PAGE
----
GOING WHERE THE NEED IS GREATEST
Innovating to Eradicate Polio
The war against polio will be won or lost in Pakistan and Afghanistan.” Dr Zulfiqar A. Bhutta
Home to 85 per cent of the world’s polio cases in 2014, Pakistan is at the centre of the campaign to make polio the first disease since smallpox to be eradicated from the globe. And, working with the Bill & Melinda Gates Foundation, AKU is helping to lead the way. Building on its successful vaccination campaign in 2013 and 2014, the University has developed a strategy to vaccinate 1 million children in the Federally Administered Tribal Areas, Khyber Pakhtunkhwa and Sindh.
The work is supported by a US$ 7.7 million grant from the Gates Foundation,and will be carried out with numerous partners, including the World Health Organization, Pakistan’s Ministry of Health and the Trust for Vaccines and Immunization.
“This is the last frontier,” said project leader Dr Zulfiqar A. Bhutta, the Founding Director of the AKU Centre of Excellence in Women and Child Health. “The war against polio will be won or lost in Pakistan and Afghanistan.”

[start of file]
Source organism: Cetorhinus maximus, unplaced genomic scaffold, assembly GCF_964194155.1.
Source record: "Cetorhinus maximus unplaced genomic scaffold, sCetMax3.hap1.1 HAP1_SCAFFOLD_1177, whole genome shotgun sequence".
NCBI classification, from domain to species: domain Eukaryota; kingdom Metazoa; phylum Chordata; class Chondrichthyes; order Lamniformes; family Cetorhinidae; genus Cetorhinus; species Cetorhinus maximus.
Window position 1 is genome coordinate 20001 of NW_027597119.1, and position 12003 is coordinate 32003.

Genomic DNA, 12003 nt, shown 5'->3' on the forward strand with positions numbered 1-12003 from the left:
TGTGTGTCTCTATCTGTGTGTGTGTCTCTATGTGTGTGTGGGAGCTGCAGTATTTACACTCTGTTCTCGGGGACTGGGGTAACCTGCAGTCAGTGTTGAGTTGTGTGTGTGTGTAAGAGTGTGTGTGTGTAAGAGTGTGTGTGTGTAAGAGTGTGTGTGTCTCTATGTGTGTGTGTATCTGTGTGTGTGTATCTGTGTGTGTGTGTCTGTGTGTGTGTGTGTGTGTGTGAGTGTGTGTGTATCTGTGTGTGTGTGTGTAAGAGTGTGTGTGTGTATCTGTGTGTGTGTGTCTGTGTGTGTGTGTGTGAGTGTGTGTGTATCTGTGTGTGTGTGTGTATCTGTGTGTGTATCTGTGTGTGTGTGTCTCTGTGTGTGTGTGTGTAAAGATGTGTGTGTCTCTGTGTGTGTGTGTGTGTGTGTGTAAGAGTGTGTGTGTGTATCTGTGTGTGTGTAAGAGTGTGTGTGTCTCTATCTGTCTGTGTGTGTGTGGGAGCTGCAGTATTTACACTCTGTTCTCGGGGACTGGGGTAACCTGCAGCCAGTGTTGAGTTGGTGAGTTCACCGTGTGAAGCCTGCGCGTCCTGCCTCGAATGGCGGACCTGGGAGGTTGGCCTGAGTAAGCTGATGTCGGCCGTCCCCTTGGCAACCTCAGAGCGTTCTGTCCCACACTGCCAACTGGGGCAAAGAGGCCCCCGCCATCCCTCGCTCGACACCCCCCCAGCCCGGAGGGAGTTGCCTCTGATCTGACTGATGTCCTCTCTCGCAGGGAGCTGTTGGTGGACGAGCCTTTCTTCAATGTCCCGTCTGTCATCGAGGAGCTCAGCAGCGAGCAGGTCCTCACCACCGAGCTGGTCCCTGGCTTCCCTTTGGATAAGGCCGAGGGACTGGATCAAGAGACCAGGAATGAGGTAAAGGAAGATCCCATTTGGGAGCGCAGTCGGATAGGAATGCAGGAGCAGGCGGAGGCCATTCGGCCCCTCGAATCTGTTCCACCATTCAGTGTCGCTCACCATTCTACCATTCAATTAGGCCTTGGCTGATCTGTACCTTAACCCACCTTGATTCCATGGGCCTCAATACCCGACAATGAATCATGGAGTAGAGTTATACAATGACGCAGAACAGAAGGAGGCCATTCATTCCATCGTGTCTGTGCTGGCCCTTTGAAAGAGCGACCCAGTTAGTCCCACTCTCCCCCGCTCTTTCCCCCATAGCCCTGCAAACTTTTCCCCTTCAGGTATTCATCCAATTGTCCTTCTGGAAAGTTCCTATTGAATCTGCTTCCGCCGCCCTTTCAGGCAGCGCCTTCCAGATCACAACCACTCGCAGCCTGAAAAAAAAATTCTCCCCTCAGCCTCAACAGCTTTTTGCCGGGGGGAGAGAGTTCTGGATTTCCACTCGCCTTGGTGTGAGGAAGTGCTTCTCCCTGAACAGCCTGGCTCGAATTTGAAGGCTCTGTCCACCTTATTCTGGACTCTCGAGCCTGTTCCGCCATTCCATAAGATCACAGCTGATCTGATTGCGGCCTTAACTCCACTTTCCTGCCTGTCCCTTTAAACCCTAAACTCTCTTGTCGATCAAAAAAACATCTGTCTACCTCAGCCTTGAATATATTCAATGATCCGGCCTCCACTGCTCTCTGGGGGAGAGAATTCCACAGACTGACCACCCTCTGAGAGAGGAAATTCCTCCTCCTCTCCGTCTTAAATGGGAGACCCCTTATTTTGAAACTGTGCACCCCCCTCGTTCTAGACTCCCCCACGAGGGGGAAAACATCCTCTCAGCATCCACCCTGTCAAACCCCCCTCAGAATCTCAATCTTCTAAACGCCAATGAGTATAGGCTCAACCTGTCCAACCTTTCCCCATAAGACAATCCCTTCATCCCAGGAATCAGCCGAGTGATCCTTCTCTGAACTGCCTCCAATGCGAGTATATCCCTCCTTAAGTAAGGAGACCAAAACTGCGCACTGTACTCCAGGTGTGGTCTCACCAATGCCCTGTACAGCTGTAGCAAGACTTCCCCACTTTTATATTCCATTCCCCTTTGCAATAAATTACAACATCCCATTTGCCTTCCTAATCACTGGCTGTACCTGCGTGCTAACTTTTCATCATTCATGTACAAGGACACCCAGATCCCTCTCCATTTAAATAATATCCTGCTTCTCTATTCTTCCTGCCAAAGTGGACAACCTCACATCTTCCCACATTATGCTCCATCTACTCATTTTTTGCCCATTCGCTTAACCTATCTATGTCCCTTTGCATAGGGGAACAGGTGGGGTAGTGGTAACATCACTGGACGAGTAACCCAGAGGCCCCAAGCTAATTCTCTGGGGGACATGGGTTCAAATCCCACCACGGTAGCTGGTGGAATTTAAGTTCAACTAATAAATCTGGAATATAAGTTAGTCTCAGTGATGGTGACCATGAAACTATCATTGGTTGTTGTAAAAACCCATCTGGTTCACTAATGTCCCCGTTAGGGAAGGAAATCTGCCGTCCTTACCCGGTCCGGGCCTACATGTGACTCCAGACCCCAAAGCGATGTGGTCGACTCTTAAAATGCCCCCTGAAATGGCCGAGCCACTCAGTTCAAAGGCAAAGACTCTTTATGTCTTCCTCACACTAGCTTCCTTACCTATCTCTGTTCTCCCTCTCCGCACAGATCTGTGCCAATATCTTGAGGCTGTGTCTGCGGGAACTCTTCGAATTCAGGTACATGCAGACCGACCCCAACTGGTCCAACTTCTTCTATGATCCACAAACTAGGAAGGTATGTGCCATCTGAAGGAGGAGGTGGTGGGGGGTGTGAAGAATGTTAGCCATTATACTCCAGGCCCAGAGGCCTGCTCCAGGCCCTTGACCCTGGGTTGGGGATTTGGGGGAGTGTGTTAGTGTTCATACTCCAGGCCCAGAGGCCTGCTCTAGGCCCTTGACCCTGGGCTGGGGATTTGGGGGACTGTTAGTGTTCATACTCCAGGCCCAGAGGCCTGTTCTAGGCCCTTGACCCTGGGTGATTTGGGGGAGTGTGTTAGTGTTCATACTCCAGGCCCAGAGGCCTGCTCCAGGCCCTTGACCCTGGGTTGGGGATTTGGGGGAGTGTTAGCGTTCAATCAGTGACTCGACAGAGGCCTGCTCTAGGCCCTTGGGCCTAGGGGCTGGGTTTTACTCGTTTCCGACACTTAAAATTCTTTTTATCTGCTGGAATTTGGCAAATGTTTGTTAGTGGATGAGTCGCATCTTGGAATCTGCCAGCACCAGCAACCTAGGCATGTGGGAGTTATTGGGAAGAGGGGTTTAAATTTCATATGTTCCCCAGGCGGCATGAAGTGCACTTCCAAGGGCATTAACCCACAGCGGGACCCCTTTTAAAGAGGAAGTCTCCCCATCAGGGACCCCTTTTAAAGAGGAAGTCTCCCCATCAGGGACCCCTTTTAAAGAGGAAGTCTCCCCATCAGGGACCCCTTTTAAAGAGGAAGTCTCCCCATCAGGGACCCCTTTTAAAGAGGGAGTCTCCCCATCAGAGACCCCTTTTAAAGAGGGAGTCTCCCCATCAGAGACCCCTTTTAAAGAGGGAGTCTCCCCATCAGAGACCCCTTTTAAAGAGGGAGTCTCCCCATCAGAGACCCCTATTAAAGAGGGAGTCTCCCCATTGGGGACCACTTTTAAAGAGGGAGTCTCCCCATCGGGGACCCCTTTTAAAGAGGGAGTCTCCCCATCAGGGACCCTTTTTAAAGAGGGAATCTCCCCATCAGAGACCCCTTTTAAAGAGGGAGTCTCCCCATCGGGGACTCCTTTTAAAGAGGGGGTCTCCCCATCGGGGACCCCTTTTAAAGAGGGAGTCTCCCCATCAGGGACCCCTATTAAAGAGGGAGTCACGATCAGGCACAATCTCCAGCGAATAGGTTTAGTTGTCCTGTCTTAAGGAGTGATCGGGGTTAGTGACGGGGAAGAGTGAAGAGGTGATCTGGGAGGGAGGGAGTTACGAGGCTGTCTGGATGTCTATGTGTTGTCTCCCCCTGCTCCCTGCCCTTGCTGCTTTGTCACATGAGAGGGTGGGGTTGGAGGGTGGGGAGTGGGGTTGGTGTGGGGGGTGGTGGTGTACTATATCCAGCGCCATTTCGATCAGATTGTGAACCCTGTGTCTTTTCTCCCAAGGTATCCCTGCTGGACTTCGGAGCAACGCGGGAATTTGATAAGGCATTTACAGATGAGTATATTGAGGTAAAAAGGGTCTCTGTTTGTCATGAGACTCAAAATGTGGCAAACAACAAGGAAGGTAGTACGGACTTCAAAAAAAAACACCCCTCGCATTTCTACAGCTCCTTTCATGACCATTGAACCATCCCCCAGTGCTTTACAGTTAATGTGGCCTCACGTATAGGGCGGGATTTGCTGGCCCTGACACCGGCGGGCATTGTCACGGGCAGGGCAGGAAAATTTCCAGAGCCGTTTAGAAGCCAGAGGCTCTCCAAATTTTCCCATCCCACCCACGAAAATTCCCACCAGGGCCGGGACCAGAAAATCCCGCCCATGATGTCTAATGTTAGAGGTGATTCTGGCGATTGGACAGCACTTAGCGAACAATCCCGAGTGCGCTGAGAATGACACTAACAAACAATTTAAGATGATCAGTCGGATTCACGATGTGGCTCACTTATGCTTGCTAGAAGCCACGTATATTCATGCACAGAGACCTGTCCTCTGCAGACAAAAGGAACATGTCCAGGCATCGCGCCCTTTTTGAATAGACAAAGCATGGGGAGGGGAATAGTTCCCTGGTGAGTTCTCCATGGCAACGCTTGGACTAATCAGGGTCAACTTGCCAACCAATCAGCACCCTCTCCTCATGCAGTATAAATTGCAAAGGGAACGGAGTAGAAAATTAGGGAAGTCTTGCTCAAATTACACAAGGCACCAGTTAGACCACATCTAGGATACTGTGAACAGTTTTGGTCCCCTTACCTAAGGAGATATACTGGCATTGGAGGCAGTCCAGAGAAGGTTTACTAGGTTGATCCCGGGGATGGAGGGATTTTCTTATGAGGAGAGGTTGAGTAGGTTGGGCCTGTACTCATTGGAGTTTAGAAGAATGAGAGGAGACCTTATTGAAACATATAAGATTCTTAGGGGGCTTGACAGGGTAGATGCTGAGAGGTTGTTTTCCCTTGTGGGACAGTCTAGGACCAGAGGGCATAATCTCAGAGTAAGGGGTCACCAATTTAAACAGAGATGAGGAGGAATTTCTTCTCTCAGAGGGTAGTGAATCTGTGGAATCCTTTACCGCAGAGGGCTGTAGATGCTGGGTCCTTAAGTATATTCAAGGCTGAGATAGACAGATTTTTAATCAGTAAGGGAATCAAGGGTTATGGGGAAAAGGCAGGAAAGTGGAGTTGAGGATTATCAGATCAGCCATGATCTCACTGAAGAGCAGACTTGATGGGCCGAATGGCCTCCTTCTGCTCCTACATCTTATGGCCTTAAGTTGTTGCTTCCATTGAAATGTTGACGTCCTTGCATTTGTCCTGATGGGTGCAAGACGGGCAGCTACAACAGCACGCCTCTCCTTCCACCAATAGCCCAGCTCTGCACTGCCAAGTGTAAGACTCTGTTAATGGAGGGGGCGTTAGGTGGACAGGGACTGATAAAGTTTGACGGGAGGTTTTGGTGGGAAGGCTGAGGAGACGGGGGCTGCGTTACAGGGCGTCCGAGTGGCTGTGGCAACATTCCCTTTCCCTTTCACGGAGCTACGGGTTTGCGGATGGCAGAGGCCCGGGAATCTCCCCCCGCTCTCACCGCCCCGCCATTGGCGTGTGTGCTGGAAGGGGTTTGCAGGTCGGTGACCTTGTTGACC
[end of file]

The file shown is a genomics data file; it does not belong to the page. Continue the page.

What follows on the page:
By 2013, the number of people paralysed by polio worldwide had dwindledto 406, thanks to a massive campaign of vaccination. But a spike in cases in Pakistan made it clear more remains to be done. AKU responded by demonstrating what many had doubted: that in places where door-to-door, polio-only vaccination campaigns encounter resistance, high levels of coverage can be achieved by setting up health camps that provide routine immunizations and primary health care services along with injectable polio vaccine. Now, the challenge will be to show similar results can be achieved at a much greater scale. Dr Bhutta is confident it can be done.
“We’ve broken many myths with the work AKU has done on polio in Pakistan,”he said. “For a pure NGO to do what we have done – without the science and evidence a university can bring to the table – would have been very difficult. But we’ve been working on this for many years, and we’ve developed the evidence needed.”
More than 80 polio-eradication workers in Pakistan have been killed inrecent years. Yet countless vaccinators continue to perform their jobs, and the overwhelming majority of parents are receptive.“Just like in certain places in the West, there is misinformation and misunderstanding in Pakistan regarding vaccines,” Dr Bhutta said. “Butoverwhelmingly, the support exists to end polio. It is something we’re doing not just for Pakistan, but for the world.”